“As is the case with any type of technology-related sprawl, many organizations just don’t know what they have and what it is used for,” said Koriat, “so it becomes increasingly difficult to manage and consolidate data, infrastructure and other technologies.”
A great number of technologies and tools cumulatively create a burden on management, reduce ROI and standardization, lower output, and increase environmental complexity and upgrade cycles, said Ian Smith, field CTO at cloud-native observability platform provider Chronosphere.
“In large organizations, you wind up allocating headcount just to manage the sprawl you’ve created,” he said.
And in a worst-case scenario, “the technologies and management can rot, leading to dramatic customer-facing impacts like downtime on the outside, burnout for engineering teams on the inside and churn on both sides.”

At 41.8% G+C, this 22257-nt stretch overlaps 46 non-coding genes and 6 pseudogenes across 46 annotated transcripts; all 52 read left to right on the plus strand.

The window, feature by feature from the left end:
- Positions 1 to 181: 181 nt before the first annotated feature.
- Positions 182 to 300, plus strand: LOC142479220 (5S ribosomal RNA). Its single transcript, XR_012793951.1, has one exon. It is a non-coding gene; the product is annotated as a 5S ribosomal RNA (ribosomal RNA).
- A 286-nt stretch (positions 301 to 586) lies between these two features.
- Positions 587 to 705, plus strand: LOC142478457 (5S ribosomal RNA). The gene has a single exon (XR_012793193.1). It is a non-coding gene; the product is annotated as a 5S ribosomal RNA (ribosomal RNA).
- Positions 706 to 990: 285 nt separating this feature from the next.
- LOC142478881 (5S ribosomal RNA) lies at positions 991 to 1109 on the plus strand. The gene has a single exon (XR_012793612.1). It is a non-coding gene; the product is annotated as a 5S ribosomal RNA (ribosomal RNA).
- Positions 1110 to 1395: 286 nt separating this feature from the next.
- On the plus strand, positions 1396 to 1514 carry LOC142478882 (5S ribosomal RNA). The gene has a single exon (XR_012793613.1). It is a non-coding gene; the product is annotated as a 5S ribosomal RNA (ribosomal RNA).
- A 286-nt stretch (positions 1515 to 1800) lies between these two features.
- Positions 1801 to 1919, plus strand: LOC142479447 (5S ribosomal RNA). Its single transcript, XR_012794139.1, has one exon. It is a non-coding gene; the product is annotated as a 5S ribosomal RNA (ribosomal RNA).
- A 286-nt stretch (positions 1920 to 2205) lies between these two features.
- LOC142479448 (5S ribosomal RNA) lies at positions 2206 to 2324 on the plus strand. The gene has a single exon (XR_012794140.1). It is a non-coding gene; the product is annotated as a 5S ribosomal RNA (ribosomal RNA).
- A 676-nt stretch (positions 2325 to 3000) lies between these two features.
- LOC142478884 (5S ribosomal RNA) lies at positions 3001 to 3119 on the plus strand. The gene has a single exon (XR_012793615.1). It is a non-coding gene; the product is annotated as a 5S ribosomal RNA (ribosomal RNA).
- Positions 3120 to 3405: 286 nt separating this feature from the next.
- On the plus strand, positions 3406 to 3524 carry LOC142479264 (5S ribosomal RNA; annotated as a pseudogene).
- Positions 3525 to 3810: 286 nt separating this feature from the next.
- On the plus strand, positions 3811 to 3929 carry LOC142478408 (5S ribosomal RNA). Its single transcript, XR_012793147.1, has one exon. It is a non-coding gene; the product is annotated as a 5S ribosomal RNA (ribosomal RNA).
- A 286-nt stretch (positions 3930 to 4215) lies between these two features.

Short-term thinking: Taken in by shiny new tools
Jack Roehrig, technology evangelist at cloud security company Uptycs, described the problem in more of a timeline fashion: In the ‘90s and early 2000s, “it was money.”
Price drove colocation geographies of physical infrastructure, he explained. While many companies took pride in a Silicon Valley presence, they would source out-of-state to save money.
Later, sprawl was further driven by data localization requirements and the “speed of light” motivating businesses to build closer to regional audiences.
“Now? Chaos,” said Roehrig. “The running joke is that cloud migrations are 10 times as expensive and take four times as long as originally planned.”